Incidentally, for anyone who does indeed hesitate over music they think is "Germany 1930s, eew," a number of the composers on this CD were actually Jewish. And their origins include Hungary, the Czech/Slovak regions, Vienna and more.
For the utter and total Kaufmaniacs, here is the full track listing (from the Sony Music Spanish site, which for some reason is the only place I can find it). The red highlighting is mine.
Tenor: Jonas Kaufmann Soprano: Julia Kleiter Orquesta: Rundfunk-Sinfonieorchester Berlin Director: Jochen Rieder 1. FRANZ LEHÁR (1870–1948) Girls Were Made to Love and Kiss (Gern hab’ ich die Frau’n geküsst) from Paganini Text: Alan Patrick Herbert & Harry Dexter 2. You Are My Heart’s Delight (Dein ist mein ganzes Herz!) from Das Land des Lächelns The Land of Smiles • Le Pays du sourire Text: Harry Graham 3. RICHARD TAUBER (1891–1948) Du bist die Welt für mich from Der singende Traum Text: Ernst Maríschka Arrangement: Andreas N. Tarkmann 4. FRANZ LEHÁR My Little Nest of Heavenly Blue (Hab’ ein blaues Himmelbett) from Frasquita Text: Sigmund Spaeth 5. ROBERT STOLZ (1880–1975) Im Traum hast du mir alles erlaubt from Liebeskommando Text: Robert Gilbert / Armin L. Robinson Arrangement: Andreas N. Tarkmann 6. EMMERICH KÁLMÁN (1882–1953) Grüß mir mein Wien from Gräfin Mariza Text: Julius Brammer & Alfred Grünwald 7. WERNER RICHARD HEYMANN (1896–1961) Irgendwo auf der Welt from Ein Blonder Traum Text: Robert Gilbert & Werner Richard Heymann Arrangement: Andreas N. Tarkmann 8. HANS MAY (1886–1958) My Song Goes Round the World (Ein Lied geht um die Welt) Text: Jimmy Kennedy Arrangement: Andreas N. Tarkmann 9. FRANZ LEHÁR Freunde, das Leben ist lebenswert! from Giuditta Text: Paul Knepler & Fritz Löhner-Beda 10. PAUL ABRAHAM (1892–1960) Reich mir zum Abschied noch einmal die Hände from Viktoria und ihr Husar Text: Alfred Grünwald & Fritz Löhner-Beda Reconstruction: Matthias Grimminger & Henning Hagedorn 11. RALPH BENATZKY (1884–1957) It Would Be Wonderful Indeed (Es muss was Wunderbares sein) from Im weißen Rössl The White Horse Inn • L’Auberge du Cheval-Blanc Text: Harry Graham Arrangement: Matthias Grimminger & Henning Hagedorn 12. PAUL ABRAHAM Diwanpüppchen from Die Blume von Hawaii Text: Emmerich Földes, Alfred Grünwald & Fritz Löhner-Beda Reconstruction: Matthias Grimminger & Henning Hagedorn 13. ROBERT STOLZ Don’t Ask Me Why (Das Lied ist aus) Text: Joe Young Arrangement: Andreas N. Tarkmann 14. MISCHA SPOLIANSKY (1898–1985) Heute Nacht oder nie from Das Lied einer Nacht Text: Marcellus Schiffer Arrangement: Andreas N. Tarkmann 15. EDUARD KÜNNEKE (1885–1953) Das Lied vom Leben des Schrenk from Die große Sünderin Text: Katharina Stoll & Herman Roemmer 16. ERICH WOLFGANG KORNGOLD (1897–1957) Glück, das mir verblieb from Die tote Stadt Text: Paul Schott 17. FRANZ LEHÁR Je t’ai donné mon cœur (Dein ist mein ganzes Herz!) from Das Land des Lächelns Text: André Mauprey & Jean Marietti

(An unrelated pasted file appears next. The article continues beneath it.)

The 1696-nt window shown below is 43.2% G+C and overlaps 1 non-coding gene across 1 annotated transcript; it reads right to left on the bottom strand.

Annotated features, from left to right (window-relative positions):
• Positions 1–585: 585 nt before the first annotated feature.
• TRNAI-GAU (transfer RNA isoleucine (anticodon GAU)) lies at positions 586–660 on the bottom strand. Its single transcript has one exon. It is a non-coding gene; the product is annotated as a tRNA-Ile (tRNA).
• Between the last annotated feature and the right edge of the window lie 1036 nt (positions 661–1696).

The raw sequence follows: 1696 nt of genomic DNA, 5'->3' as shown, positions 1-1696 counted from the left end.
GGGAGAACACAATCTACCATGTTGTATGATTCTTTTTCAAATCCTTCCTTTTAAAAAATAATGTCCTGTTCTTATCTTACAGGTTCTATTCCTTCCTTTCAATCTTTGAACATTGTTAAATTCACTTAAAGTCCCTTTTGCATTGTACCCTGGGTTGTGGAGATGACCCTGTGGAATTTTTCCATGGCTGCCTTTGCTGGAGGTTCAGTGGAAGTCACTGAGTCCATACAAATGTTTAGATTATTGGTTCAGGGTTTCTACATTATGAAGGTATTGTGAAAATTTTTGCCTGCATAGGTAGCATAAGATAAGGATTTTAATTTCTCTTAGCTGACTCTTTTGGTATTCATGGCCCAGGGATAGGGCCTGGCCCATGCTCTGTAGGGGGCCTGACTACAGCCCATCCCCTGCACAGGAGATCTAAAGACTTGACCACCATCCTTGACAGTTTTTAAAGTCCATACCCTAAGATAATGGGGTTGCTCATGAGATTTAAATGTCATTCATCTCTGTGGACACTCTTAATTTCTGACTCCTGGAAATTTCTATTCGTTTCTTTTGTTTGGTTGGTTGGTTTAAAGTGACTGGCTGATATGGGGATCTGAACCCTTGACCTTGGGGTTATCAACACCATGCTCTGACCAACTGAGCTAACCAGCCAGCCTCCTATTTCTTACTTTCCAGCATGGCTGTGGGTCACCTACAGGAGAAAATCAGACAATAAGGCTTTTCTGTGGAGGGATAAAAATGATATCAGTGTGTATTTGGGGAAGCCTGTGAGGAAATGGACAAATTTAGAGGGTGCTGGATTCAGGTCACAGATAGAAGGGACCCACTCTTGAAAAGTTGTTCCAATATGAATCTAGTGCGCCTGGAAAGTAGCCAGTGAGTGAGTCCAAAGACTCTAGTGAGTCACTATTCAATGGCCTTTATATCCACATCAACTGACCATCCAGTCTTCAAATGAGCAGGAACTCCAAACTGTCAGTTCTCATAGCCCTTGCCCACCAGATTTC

In a gloriously sunny Buxton for our Alicia's Gift concert the other day, I took the opportunity to catch The Jacobin, a little-known opera by Dvorák that the doughty festival director Stephen Barlow, the conductor, had somehow, somewhere, found and resuscitated. Here he is, with director Stephen Unwin, talking about it and how it all happened:
Result? An absolute joy - indeed with a great, warm heart. This is Dvorák in Slavonic Dances mode, glittery and foot-tappy and soulful, with a touching family twist and a subplot that was almost surreal in its clash of two worlds.
The opera ostensibly takes place in the wake of the French Revolution. Bohus and his wife Julie have come home to his Czech village, where his father is the Count. But the Count has heard, on the grapevine, that Bohus has joined up with Paris's revolutionaries and become a Jacobin, and that he intends to stir up revolution at home. Hence he's disowned him and is about to make his nephew, the evil Adolf (yes, really), heir to the title instead. He blames Julie for leading Bohus astray. Of course, he has got everything wrong: Bohus is a seriously good bloke who wants to save the people from oppression.